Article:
Interview Question

Junior Trader Interview


Susquehanna International Group (SIG)

A bunch of people sit down at a circular table. How many combinations are there or certain people sitting down next to others?

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It's (N-1)! There are N! ways of situating N people in a line, but since the ends are now connected we have translational invariance, i.e. person 1 could be in any of N spots. Therefore, we are actually overcounting by N, so there are N!/N=(N-1)! combinations. To Sherry, just because it works for one case, doesn't mean it's the general formula!

Anonymous on


I guess to guarantee that two certain people sit beside each other, we have to bundle them to each other. That means the possible combinations around the table would be (N-2)!. However, for the bundled group of two people, there is a 2! combination. Therefore the final answer would be (N-2)!*2!.

Farzi on


Seems incorrect. Suppose we have two people and of course they are required to sit together, there would be only 1 way to arrange which is not (2-1)!*2. To complete the process: get one of the "friends" seated on an arbitrary chair, his or her friend can be seated at the next chair either clockwise or counter clockwise if the two chairs are not identical (which is true when N=2). After this, seats are no longer indistinguishable, and the number of ways to arrange the rest of the people would be (N-2)! Hence, result =1, if N=2, and result=2*(N-2)!, if N>2. Simple check, suppose there are three people A, B, C, and A B must be together. Permutation: ABC ACB BAC BCA CAB CBA Because table is round, ABC=BCA=CAB, ACB=CBA=BAC. And in this case, both ABC and ACB allow AB sitting together. Hence, result=(3-2)!*2=2, the answer is correct.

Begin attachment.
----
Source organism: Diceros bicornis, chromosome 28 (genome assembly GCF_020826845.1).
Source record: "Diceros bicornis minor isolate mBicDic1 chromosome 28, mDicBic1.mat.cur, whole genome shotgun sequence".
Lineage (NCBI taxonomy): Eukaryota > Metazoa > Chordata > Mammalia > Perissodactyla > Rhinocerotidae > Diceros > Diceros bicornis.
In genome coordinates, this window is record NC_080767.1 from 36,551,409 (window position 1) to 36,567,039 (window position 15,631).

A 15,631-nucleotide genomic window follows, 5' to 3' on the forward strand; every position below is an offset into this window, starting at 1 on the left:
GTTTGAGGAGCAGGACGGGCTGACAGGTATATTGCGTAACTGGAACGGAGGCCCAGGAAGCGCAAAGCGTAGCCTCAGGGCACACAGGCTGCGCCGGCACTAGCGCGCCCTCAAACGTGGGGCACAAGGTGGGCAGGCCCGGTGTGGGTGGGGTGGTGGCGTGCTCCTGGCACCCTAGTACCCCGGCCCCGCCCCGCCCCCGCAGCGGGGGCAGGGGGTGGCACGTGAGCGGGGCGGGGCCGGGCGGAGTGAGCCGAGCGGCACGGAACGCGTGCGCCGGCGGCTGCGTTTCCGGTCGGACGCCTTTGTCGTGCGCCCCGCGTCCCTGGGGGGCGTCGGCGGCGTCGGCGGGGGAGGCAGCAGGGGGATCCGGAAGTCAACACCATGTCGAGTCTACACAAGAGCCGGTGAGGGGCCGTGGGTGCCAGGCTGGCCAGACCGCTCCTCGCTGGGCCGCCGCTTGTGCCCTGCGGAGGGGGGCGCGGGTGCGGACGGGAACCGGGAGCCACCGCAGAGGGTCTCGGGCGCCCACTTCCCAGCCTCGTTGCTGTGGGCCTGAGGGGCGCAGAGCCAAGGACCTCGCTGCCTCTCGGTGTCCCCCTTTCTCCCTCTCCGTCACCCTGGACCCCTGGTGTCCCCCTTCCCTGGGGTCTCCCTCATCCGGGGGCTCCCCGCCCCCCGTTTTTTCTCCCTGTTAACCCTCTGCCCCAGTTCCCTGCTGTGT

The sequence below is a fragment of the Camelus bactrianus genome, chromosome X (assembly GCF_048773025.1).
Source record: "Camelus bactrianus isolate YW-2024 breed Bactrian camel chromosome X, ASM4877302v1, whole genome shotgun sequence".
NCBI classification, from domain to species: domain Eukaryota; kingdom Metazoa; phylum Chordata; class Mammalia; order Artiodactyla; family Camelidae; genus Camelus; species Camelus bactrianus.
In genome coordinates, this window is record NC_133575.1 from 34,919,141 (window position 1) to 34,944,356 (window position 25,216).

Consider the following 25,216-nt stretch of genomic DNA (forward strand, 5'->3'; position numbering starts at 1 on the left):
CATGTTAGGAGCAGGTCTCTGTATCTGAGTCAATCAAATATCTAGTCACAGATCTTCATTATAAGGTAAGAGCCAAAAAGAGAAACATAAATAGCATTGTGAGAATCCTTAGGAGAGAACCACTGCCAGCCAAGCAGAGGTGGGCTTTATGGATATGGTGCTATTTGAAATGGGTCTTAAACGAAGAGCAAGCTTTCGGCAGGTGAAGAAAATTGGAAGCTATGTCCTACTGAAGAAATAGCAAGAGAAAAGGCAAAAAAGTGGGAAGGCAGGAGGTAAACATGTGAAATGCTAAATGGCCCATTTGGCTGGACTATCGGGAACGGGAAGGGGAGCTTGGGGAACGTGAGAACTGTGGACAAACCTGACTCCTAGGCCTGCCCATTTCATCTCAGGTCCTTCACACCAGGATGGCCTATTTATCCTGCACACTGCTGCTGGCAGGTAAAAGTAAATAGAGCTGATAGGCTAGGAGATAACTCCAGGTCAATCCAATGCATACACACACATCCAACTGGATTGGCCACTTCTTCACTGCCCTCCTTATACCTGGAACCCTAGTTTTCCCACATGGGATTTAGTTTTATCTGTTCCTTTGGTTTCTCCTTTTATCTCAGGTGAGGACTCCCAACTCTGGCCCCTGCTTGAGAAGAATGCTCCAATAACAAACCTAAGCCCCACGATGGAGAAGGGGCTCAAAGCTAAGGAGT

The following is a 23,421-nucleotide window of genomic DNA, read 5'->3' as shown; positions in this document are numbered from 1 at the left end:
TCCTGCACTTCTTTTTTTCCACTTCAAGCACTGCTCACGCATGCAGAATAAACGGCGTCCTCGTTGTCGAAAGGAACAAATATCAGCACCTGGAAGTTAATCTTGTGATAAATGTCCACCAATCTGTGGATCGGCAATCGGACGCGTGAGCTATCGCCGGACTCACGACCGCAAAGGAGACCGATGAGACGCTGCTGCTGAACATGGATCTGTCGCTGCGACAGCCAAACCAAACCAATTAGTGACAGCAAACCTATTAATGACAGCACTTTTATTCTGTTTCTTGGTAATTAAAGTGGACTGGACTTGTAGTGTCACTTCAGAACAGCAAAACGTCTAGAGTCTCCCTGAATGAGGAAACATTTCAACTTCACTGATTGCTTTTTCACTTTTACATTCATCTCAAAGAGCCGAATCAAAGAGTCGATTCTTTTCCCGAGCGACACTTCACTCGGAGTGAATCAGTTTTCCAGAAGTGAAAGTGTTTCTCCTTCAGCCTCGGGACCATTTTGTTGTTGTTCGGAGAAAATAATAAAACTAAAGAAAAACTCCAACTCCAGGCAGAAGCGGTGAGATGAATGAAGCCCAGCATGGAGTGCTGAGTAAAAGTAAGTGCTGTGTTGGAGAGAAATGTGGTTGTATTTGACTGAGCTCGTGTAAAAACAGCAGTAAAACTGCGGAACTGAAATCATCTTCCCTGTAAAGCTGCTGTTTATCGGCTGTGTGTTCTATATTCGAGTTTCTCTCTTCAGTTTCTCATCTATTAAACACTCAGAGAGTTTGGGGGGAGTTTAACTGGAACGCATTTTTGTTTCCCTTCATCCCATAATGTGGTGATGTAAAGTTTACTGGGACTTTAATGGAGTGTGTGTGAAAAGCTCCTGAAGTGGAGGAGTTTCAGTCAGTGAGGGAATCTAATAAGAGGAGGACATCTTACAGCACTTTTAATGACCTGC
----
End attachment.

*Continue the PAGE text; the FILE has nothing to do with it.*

Sherry on


I guess it's 2*(N-1)! ?? Thought of people sitting in a line, then it should be N!. But now it's a round table so consider the start and end position are bundled. So it's (N-1)!, but since this tie has two people so should be (N-1)! * 2.

Delusion on

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